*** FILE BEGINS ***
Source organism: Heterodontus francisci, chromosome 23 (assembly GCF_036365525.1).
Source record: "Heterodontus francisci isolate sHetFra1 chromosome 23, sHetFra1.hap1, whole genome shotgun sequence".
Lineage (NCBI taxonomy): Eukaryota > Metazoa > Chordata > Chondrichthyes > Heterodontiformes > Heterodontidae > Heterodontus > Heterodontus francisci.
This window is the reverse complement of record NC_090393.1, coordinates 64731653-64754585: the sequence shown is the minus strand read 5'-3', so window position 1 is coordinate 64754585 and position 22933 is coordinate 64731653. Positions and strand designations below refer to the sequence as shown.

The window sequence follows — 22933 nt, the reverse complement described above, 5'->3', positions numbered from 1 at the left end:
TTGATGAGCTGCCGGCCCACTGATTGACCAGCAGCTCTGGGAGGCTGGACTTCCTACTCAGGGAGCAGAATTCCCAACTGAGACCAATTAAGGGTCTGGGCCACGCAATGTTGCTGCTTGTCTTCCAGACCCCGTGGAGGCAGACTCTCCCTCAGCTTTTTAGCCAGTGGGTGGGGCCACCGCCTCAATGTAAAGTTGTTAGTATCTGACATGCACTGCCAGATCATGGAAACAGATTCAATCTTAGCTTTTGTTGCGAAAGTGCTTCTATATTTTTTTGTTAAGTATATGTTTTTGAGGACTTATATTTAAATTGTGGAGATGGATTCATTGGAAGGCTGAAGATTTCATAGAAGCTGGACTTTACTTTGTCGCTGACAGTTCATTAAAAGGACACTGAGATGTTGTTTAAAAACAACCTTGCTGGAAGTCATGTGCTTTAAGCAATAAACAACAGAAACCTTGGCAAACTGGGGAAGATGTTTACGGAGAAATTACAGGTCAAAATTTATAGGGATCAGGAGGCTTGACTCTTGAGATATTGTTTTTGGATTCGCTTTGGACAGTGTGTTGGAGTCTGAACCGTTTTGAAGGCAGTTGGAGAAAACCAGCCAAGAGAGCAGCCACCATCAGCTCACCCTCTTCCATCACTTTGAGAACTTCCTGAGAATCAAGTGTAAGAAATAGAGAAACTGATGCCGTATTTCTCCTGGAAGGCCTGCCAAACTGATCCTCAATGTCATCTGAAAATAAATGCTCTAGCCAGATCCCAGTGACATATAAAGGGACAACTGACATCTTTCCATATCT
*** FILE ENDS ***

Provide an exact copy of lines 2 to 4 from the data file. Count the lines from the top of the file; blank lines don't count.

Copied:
Source record: "Heterodontus francisci isolate sHetFra1 chromosome 23, sHetFra1.hap1, whole genome shotgun sequence".
Lineage (NCBI taxonomy): Eukaryota > Metazoa > Chordata > Chondrichthyes > Heterodontiformes > Heterodontidae > Heterodontus > Heterodontus francisci.
This window is the reverse complement of record NC_090393.1, coordinates 64731653-64754585: the sequence shown is the minus strand read 5'-3', so window position 1 is coordinate 64754585 and position 22933 is coordinate 64731653. Positions and strand designations below refer to the sequence as shown.